You guessed it: cancer.
By the time she found out she had cancer, it had already spread to her lymph nodes. She was diagnosed at Stage 3. THREE.
She is now cancer-free, thank goodness. But her story sits with me.
Advocate for yourself. Seek second opinions. Push for what you need. You just may be right. If she had not been outspoken and assertive, they might have found the cancer too late.
6. How to support a friend or loved one with cancer
The most important thing you can do is connect with your loved one, often. Call, text, meet with them and let them know you love them and are there for them.
It can be uncomfortable or awkward at first, but it will get easier with time to just sit with them. And remember, sometimes you may need to say nothing — just be there with them.
If you live nearby, you can offer to accompany them to their treatments. Nobody wants to face cancer at all, and definitely not alone. Being with them during treatments may mean the world to them and give them added strength to keep fighting.
You could bring them food, or set up a meal train. You could clean their house, take care of their kids for an afternoon, or walk their dog. You could bring over a funny movie. There are so many things you could do.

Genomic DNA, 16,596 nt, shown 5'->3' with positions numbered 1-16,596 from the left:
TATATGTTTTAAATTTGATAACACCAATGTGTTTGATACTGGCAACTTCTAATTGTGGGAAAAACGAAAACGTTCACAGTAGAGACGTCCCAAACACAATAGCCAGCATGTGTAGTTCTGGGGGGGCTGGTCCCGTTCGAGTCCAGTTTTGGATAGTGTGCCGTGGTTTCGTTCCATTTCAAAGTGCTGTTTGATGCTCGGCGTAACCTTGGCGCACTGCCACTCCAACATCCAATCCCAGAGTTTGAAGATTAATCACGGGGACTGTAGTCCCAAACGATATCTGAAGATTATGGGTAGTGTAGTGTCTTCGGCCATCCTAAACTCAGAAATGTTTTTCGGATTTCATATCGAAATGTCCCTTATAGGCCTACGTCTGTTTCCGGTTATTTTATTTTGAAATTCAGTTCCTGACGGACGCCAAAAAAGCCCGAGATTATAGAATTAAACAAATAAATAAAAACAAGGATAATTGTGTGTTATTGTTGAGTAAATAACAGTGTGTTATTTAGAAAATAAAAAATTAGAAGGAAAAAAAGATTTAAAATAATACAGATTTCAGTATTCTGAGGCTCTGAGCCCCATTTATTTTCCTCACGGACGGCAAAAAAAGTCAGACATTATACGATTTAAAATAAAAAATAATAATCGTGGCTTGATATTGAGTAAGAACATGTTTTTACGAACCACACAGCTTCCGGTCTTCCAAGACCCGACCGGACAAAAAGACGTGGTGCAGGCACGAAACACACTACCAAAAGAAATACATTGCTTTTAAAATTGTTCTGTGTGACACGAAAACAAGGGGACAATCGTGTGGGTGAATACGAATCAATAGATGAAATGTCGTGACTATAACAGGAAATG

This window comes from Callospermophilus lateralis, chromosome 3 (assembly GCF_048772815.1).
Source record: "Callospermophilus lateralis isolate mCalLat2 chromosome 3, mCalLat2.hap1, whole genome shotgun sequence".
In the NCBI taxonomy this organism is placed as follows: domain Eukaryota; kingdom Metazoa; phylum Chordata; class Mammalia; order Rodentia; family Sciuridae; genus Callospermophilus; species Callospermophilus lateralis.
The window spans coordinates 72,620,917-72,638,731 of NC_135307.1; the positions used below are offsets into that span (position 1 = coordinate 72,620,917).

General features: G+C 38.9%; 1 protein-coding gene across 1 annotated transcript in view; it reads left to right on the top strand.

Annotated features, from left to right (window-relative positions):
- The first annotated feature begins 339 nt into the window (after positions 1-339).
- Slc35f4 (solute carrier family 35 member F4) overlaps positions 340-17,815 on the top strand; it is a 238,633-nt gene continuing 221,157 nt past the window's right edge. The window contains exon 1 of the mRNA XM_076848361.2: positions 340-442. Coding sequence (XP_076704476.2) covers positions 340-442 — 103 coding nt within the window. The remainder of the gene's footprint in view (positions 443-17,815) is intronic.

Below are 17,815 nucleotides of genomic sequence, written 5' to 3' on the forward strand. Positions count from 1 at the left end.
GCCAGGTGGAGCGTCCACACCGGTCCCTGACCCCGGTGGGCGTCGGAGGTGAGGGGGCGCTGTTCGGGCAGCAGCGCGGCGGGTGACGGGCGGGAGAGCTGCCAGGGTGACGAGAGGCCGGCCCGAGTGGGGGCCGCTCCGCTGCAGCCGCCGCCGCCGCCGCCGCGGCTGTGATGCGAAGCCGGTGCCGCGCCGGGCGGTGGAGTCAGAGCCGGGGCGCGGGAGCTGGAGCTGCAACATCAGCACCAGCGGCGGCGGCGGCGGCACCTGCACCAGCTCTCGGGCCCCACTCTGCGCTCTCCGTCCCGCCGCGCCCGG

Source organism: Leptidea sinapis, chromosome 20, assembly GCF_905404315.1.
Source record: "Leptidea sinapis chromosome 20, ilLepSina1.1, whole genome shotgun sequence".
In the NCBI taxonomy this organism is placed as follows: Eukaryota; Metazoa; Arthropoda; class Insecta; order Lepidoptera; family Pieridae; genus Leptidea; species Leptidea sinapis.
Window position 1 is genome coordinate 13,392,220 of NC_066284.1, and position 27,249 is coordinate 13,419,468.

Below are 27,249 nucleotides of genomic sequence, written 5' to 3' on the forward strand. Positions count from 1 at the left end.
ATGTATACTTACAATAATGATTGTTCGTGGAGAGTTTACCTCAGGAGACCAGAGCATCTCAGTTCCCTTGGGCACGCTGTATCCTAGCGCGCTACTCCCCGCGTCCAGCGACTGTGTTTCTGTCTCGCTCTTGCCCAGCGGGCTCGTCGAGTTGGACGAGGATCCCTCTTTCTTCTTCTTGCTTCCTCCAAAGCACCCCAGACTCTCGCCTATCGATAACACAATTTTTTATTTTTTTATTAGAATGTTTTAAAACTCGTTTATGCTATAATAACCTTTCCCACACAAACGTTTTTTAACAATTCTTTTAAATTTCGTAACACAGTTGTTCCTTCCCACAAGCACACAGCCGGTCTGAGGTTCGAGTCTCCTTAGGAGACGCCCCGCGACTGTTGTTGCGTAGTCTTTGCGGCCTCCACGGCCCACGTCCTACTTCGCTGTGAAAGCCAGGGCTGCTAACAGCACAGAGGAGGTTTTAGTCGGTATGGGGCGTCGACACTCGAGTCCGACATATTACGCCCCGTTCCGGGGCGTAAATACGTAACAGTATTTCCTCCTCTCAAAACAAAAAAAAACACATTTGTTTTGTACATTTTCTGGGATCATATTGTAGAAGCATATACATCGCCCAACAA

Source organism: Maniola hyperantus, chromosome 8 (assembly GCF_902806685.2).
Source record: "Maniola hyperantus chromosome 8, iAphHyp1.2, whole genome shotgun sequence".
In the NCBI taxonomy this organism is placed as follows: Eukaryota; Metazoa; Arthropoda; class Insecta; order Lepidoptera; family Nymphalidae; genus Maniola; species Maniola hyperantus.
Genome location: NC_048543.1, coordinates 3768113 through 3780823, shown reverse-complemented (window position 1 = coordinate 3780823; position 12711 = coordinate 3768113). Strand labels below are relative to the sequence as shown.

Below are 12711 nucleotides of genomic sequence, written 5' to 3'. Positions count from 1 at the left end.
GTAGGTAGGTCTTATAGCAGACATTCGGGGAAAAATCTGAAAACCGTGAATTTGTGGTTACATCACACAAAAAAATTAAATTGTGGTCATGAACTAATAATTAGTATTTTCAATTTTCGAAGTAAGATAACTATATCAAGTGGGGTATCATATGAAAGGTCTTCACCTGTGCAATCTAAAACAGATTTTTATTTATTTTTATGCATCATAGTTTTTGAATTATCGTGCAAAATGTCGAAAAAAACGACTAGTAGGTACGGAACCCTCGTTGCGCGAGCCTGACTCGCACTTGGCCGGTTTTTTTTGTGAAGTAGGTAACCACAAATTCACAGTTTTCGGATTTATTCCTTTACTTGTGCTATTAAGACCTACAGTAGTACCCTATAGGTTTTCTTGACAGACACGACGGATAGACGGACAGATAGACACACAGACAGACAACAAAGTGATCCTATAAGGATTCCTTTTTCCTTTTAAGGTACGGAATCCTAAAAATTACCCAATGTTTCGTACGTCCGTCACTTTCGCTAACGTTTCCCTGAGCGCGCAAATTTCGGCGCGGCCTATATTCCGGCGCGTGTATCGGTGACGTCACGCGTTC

If you aren’t nearby or aren’t able to visit, send cards (once a month is a nice way to show love continuously) or message a funny meme that will make them smile.
Send a loving gift like a cozy, machine-washable blanket to use during chemo infusions, comfy lounge clothes, a bracelet with encouraging words inscribed, some cute headcovers and scarves, or a lighthearted (non-cancer-related) book to read to help take their mind off of everything.
You could use a meal delivery service to drop off their favorite food. You could send a care package.
Again, there is so much you can do to show that you love them and are there for them.
While most people are aware of breast cancer, they may not be aware of this information. I hope it has been as helpful to you as it has been for me. If it would be beneficial to anyone, you know, send it along!
And now, it seems fitting to sign off from this post with the same words used by my friend in every one of her cancer update newsletters:
“Love you. Fuck cancer.”
About the Author
Christina Furnival lives at home in sunny San Diego, California, with her hottie hubby, three-year-old daughter, and one-year-old son. Christina is a licensed mental health therapist (LPCC), a sometimes super-star Mom, and the creator of the Motherhood and Lifestyle blog Real Life Mama. In her spare time (what’s that?), she can be found singing her heart out at full volume, cooking up new meals, and dreaming about crafting. See what she’s up to on Facebook and Instagram too!